Today I will be building forms for pouring new concrete. Tomorrow I will level the holes out and put in gravel under the pour. I should be pouring these sections next week.

Garden and Harvest –

Our Garden did really well this year (we are so NOT planting squash next year – we have enough for years to come). Harvest is already underway with squash, cucumbers, peppers and some of the herbs. We still have at least 10 more days of growing season left (at least according the national weather service) so we should still get at least one watermelon, beans, tomatos onions, and more of what we are already harvesting.

A decent crop this year

A decent crop this year

 

A New Member of the Family –

A few nights ago, a calico Ragdoll cross kitten followed our soon-to-be son in law home from work. She stayed outside for a couple of days but everytime I came outside, she wanted to be petted and held. When my wife returned from New England, she wanted to see the kitten and it took all of five minutes for her to decide she wanted to keep her.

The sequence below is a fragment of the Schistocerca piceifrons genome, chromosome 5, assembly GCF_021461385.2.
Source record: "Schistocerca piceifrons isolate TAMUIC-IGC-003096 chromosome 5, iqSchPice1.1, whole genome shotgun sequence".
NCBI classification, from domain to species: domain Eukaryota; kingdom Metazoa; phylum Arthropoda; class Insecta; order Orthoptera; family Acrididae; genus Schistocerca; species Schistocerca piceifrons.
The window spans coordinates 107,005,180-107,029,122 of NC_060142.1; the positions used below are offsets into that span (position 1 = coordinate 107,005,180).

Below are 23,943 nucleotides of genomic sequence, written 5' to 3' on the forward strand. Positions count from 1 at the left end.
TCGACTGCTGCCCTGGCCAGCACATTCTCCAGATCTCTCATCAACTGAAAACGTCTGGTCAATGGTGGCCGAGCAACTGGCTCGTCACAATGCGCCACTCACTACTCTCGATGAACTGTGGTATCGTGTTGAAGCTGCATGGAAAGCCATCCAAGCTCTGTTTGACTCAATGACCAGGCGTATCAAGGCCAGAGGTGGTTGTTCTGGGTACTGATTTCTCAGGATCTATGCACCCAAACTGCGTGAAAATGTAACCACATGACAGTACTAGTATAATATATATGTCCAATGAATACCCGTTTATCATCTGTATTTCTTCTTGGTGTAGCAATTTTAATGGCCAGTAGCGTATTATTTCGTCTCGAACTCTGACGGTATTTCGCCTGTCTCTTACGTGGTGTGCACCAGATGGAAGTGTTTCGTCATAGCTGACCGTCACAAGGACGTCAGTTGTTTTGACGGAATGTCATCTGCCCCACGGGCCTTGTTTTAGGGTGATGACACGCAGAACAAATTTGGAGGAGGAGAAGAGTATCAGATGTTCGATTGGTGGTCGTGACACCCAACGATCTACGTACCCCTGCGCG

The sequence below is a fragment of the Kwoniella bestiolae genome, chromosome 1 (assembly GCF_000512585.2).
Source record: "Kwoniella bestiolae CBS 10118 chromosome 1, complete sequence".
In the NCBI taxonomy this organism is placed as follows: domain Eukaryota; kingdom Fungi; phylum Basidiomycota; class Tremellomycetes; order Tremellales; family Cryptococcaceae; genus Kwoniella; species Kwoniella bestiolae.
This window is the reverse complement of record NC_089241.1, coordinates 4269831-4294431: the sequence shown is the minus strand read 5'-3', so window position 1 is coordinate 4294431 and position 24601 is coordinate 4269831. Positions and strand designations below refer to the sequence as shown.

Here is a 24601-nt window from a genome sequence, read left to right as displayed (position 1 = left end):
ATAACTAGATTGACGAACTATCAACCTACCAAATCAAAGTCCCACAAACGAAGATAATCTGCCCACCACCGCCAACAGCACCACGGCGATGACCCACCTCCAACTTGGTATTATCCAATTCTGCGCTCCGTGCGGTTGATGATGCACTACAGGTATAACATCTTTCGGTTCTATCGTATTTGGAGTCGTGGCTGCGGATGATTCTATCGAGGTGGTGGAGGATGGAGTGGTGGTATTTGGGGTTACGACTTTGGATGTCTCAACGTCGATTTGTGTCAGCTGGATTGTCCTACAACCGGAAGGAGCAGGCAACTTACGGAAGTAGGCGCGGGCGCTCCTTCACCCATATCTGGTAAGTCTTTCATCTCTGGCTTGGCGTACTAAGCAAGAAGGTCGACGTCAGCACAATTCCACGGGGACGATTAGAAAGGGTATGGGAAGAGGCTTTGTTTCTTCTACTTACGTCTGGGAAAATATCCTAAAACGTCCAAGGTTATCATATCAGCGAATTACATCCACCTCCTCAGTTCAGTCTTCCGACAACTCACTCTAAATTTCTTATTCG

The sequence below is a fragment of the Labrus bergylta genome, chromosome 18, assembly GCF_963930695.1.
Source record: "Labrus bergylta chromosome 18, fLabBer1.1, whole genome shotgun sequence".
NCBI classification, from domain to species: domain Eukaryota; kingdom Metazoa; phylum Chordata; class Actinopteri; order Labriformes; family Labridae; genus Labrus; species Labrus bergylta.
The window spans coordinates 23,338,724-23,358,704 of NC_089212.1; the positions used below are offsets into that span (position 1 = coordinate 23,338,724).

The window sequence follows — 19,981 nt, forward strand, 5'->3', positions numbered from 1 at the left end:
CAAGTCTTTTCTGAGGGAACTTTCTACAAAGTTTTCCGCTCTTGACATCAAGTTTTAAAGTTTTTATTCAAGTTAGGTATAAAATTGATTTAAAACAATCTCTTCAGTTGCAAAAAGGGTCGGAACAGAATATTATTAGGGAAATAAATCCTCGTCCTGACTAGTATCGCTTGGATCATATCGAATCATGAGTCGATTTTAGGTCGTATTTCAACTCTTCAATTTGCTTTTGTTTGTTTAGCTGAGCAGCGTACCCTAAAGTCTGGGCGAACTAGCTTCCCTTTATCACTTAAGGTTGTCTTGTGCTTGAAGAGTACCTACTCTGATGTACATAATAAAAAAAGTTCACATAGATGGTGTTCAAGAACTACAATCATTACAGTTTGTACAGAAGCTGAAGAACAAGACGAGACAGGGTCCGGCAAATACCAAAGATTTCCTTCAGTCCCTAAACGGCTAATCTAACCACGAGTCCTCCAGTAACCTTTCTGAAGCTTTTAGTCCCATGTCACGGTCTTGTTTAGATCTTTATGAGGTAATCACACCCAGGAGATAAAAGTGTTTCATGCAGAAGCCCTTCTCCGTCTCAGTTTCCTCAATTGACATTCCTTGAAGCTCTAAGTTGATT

It has turned out to be a lot more painless than I thought. The kitten took to the litter box as fast as our older cat, Furby, did. It took her about half a day to figure out that the dog was harmless and a few more days to get Furby to stop hissing at her. “Suni” has become a new member of the family and she seems content to be so. We still have to get her to the vet to get her shots and in a few more weeks, we will get her spayed, but she has already charmed her way into our hearts.

Suni with our Beagle, Optimus

Suni with our Beagle, Optimus

Anck-Sunamun - Suni for short

Anck-Sunamun - Suni for short

Moorcat

Why I am NOT attending the Obama “Town Hall” in Bozeman